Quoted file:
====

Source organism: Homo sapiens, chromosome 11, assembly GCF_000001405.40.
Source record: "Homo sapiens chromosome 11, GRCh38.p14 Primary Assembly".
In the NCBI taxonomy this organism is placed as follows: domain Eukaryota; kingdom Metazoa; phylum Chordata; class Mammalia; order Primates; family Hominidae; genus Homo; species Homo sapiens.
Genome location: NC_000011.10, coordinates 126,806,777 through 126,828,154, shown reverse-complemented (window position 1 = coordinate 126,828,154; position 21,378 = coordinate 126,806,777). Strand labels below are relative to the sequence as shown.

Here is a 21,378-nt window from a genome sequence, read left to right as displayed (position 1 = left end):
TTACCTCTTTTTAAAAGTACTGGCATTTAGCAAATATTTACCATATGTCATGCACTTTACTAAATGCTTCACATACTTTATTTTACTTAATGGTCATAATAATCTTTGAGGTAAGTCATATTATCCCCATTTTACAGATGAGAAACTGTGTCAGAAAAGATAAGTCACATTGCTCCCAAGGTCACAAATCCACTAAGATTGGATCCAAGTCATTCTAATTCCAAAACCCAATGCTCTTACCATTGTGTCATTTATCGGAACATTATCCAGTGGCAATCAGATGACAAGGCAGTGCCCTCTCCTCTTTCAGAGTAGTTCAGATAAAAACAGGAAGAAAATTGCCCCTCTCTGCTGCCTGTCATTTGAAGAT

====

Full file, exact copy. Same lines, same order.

Source organism: Homo sapiens, chromosome 11, assembly GCF_000001405.40.
Source record: "Homo sapiens chromosome 11, GRCh38.p14 Primary Assembly".
In the NCBI taxonomy this organism is placed as follows: domain Eukaryota; kingdom Metazoa; phylum Chordata; class Mammalia; order Primates; family Hominidae; genus Homo; species Homo sapiens.
Genome location: NC_000011.10, coordinates 126,806,777 through 126,828,154, shown reverse-complemented (window position 1 = coordinate 126,828,154; position 21,378 = coordinate 126,806,777). Strand labels below are relative to the sequence as shown.

Here is a 21,378-nt window from a genome sequence, read left to right as displayed (position 1 = left end):
TTACCTCTTTTTAAAAGTACTGGCATTTAGCAAATATTTACCATATGTCATGCACTTTACTAAATGCTTCACATACTTTATTTTACTTAATGGTCATAATAATCTTTGAGGTAAGTCATATTATCCCCATTTTACAGATGAGAAACTGTGTCAGAAAAGATAAGTCACATTGCTCCCAAGGTCACAAATCCACTAAGATTGGATCCAAGTCATTCTAATTCCAAAACCCAATGCTCTTACCATTGTGTCATTTATCGGAACATTATCCAGTGGCAATCAGATGACAAGGCAGTGCCCTCTCCTCTTTCAGAGTAGTTCAGATAAAAACAGGAAGAAAATTGCCCCTCTCTGCTGCCTGTCATTTGAAGAT